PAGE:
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Wednesday, December 17, 2014

Five Mistakes budding authors make

Now that I've been a writer for almost two years, I'm starting to get the hang of things. Anyone more than a couple years in knows what I mean. At first, everything is terrible...and you have no idea why. But after almost 750,000 words put down on page, some of this begins to make sense.

After going back and reading some of my early creations, I began to notice the constant mistakes I made. Two years later, I've beta read a lot (and I mean a lot) of new authors work. Guess what? Many of them made the same mistakes as I. Let's investigate some.

1. We use too many adverbs

Actually, we new writers seem to be in love with adverbs. Quickly, rapidly, gruffly, shyly. And most of the time, they made sense...at the time. Consider this:

"I just don't know anymore," Charlotte added shyly.

Okay, that makes my stomach turn when I look at it now. Before, it was beautiful prose; a penned masterpiece worthy of high praise and laurels.

Charlotte peeked at me, her brown eyes barely visible through her long lashes. "I just don't know anymore," she added, letting her eyes return to her quivering hands.

Aside from removing the adverb, the sentence has also become much more active. Here we let her actions tell us of her shyness, her uneasiness with the subject. Before, well it was just blah.

Steven King says kill all adverbs; I tend to agree. If you search your manuscript for every one of these buggers and strike them away, you'll still have plenty left that you've missed. Adverbs, it seems, are perceived to be lazy writing. And I really can't argue with that statement.

2. We tell instead of show

I have a confession for you; at first, I had no idea what this phrase meant. If I wrote, Jim was mad, I believed that conveyed everything the reader needed to know. And to be honest, if you don't have a problem hanging with the B and C level writers, it's fine. But we're missing something if we accept the prior sentence as prose.

The young writer often misses the opportunity to use any of the five senses most, if not all, human beings possess. Let's revisit - Jim was mad.

Sight - I bet his face reddened, or his lips tightened, or his fists clenched by his side.

Sound - Maybe he snorted, perhaps his breathing became labored - audibly.

Smell - We can use this to contrast Jim's foul mood. The scent of lily's dissipated as Jim's anger rose.

Touch - I reach for Jim's arm and feel it tense. Or perhaps he jerks away.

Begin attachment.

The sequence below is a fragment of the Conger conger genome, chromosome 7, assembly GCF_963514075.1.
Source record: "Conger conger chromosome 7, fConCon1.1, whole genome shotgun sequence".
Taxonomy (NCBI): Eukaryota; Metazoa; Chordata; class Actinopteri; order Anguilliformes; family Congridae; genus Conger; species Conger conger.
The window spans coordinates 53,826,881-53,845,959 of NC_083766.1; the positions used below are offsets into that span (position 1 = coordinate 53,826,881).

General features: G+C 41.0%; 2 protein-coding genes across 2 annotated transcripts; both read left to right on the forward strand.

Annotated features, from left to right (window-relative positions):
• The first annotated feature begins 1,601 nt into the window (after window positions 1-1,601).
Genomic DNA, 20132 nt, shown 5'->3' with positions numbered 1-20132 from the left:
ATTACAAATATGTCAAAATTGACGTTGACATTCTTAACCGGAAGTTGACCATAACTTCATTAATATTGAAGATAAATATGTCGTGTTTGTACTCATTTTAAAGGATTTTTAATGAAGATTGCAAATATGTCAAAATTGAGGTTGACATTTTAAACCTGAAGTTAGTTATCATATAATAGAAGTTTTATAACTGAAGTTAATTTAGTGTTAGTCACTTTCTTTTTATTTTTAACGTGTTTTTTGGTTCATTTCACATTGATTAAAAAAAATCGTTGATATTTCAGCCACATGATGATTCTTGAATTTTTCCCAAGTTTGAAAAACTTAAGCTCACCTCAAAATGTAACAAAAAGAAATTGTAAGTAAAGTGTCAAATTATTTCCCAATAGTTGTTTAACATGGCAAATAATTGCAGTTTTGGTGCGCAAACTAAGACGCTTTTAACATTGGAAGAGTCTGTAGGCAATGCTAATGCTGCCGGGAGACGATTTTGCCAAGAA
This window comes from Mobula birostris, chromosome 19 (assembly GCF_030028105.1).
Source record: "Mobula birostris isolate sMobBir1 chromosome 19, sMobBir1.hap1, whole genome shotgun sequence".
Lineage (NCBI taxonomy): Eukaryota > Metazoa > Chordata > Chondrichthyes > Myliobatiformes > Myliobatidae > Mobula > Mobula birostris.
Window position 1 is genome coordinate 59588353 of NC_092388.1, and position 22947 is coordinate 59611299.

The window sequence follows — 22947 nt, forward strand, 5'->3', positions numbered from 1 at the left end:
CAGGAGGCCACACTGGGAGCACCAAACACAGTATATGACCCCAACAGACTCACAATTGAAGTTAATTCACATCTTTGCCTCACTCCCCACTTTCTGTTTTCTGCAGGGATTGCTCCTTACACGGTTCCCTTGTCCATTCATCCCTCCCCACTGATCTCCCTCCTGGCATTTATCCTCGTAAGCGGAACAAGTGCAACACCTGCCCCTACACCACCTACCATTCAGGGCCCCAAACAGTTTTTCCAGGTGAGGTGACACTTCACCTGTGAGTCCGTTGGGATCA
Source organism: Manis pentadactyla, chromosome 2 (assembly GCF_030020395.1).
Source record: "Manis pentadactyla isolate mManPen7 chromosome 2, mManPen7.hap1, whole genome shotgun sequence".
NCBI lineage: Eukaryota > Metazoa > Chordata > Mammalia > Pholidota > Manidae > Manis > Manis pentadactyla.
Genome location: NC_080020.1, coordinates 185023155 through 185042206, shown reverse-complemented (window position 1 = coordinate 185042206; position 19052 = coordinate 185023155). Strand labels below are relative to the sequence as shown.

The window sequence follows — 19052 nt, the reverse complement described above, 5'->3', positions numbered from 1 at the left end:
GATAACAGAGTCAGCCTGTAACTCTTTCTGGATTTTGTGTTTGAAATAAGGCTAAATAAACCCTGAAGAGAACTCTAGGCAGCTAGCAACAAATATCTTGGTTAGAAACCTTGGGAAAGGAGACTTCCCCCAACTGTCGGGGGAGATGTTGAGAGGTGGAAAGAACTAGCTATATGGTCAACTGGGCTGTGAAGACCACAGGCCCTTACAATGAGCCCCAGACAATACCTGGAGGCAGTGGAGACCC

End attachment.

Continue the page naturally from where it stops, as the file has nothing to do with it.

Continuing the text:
Taste - I'd really have to reach to use this sense in describing Jim's mood. And chances are I would blow it, badly.

Not every situation can be told via all five senses, but the crafty writer includes them here and there to draw their readers into his or her story. When done well, the reader becomes part of the tale; as if they are standing amidst the characters, involved in their interaction.

3. The NSV Issue

Let me ask the world a question: Who told you to write all of your sentences in the same order and all the time?

Dick ran fast. Jane ran faster. Spot crapped on the carpet.

Noun, subject, verb... BORING!

Mix things up; don't copy, paste repeat. And while we're at it, please vary the length of sentences and paragraphs. If everything looks and sounds the same  line after line, page after page - we loose our readers shortly after mid-first chapter.

4. Dialog Tags

We put them in the wrong places, we misuse words we believe are tags, and we love to help them with an adverb (see mistake #1 again).

I read a manuscript last year where all of the dialog tags preceded the dialog.

Joanie said, "We don't have much time, Robert."

I had never seen this before. Wait, check that; I've seen this before, but rarely. I'd never read an entire book, novel, or manuscript when the tags came before the dialog. I still don't think it's correct, but I believe that's just a style issue for me; not a hard and fast rule.

"Better hurry up, we don't want to be late," Betty sang.

Yeah, about that. Unless Betty put the words to a melody, I don't believe "sang" should be used as a dialog tag.

"I just don't know any more," Charlotte added shyly.

Again, this is from mistake #1. Don't do it, please!

Some will tell you the only two dialog tags to ever be used are "said" and "asked". After all, most people don't even read the tags. So what's the point in singing or chuckling or spitting words at one another.

5. We forget the plot of our own creation

I'm guilty of this myself. Sometimes I get all caught up in action and dialog and forget to advance the plot. After writing a sentence (okay, perhaps a paragraph) ask yourself this:

How do the preceding words move the plot forward?

At times, my best stuff gets chopped because it doesn't meet the plot test. Great dialog and interaction - gone because all I'd created was fluff. If you take it out (sentence, paragraph, even a whole chapter) and it doesn't change the story and won't be missed, you've created mere fluff. Just something nice, in your mind, that shows this or that about a character or setting.

Steven King says, "A proper second draft, is the first draft minus 10 percent."

Ernest Hemingway once wrote, "The first draft of anything is shit."

So there, even the masters realize that not everything one pens will make the final cut. Look for your plot holes. Be stringent in recognizing writing the adds little to the story. The story, after all, is everything. The fluff we tend to create - sometimes just to add to the word count - needs to go.

There you have it; my top five mistakes from the first two years of writing. Remember, I'm guilty of all above. If you're honest with yourself, and please be, you'll agree with most.

Until next time, enjoy the holiday season. Even if it's not your holiday. Take time during the soon arriving longest night of the year to start reading the classic tale you've always wanted to.